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What We're Watching: A nail-biter for the Senate, the losers' future, Trump's baseless claims

People stand next to a screen displaying a U.S. flag in Times Square during the 2020 U.S. presidential election in New York City, New York, U.S. November 4, 2020.

Control of the US Senate: For months, the Democrats expressed cautious optimism about retaking the Senate, which they will need in order to pass key legislation on healthcare, immigration, and climate change. A strong show in the Senate races would also give Democrats a good chance of regaining full control of the federal government — the House of Representatives, Senate, and the presidency — for the first time in a decade. While the Democrats picked up a coveted seat in the battleground state of Arizona, results remain in flux in closely watched races in Georgia, North Carolina, and Maine. Meanwhile, Democratic losses in Alabama, South Carolina, and Texas mean that even if they do squeak out control of the Senate for the first time since 2014, it will be with an extremely slim majority. This means that even if Joe Biden does win the presidency, he will have a hard time getting his legislative agenda through a Senate with a heavy Republican presence. At the time of this writing, Republicans and Democrats are at 47 seats a piece, with six spots still up in the air. More results will trickle out in the hours and days ahead, but either way, it's clear that the US Senate race did not amount to the "blue wave" (53 seats) that Democrats had been hoping for.


The future of the losing party: The losing party in the US election always faces a bit of an existential reckoning about what it did wrong and how to become more competitive next time around. How might that look this year? The stakes don't seem equal. Even if Trump loses by a hair, his better-than-expected performance shows that his brand of conservative populist nationalism is very popular — he is on track to get more popular votes than in 2016 — and it will continue to exercise broad influence over Republican politics, with 2024 hopefuls such as senators Tom Cotton or Josh Hawley, and former UN ambassador Nikki Haley waiting for Trump's blessing to throw their hats in the ring. On the other hand, a shock Biden defeat will be crushing for the Democrats, who will have failed to unseat the president despite having spent four years training their fire on his erratic and divisive leadership, and more recently his mismanagement of the pandemic. The Dems are already increasingly split between centrist moderates and the activist progressive wing of the party. Given the realities of the electoral college, which forces Democrats to win votes in several large battleground states, will they double down on centrism but with a stronger candidate, or will they opt for a progressive populist who can dent some of Trump's appeal among working-class voters and turn out a large base of their own (like many believe Bernie Sanders could have done)? Either way, if Biden loses the Democratic Party is in for some major existential angst.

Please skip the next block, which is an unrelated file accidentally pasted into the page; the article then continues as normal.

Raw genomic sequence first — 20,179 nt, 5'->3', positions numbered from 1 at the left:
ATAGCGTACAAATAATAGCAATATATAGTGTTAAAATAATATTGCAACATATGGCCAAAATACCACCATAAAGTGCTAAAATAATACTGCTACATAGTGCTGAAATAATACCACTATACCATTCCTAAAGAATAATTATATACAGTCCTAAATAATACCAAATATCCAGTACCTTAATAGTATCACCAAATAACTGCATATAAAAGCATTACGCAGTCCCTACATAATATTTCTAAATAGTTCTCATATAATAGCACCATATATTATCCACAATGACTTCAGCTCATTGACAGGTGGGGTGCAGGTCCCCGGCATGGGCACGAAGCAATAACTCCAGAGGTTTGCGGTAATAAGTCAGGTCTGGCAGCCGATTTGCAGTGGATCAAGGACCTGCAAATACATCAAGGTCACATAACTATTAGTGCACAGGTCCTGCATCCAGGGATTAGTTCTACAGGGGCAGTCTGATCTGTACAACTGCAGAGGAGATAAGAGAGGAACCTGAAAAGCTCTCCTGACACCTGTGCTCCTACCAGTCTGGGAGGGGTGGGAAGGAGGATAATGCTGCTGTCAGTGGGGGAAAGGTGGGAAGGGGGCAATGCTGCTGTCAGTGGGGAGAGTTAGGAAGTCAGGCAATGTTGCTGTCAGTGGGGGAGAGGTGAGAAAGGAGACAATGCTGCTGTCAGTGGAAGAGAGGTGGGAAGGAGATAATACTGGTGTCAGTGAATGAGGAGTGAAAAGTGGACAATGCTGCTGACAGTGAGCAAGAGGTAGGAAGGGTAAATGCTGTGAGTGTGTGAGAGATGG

What We're Ignoring:

Trump's "victory" speech: With some incomplete battleground results going his way, President Trump broke US election night tradition by prematurely and unilaterally declaring victory and calling for "all voting to stop." He claimed wins in Georgia and North Carolina while millions of votes are still being counted there, and said that he's "on track" to win Pennsylvania even though the Keystone State's final tally may not be known until Friday. He also claimed, without evidence, that many of his voters had been disenfranchised, and vowed to take any contested result all the way to the Supreme Court, where after the confirmation of Justice Amy Coney Barrett conservatives now hold an ample 6-3 majority. We're ignoring Trump's speech because there is no legal basis for the Supreme Court to stop counting votes that were already cast according to the rules set by each state (which even his buddy, former New Jersey governor Chris Christie, recognized when criticizing Trump's move).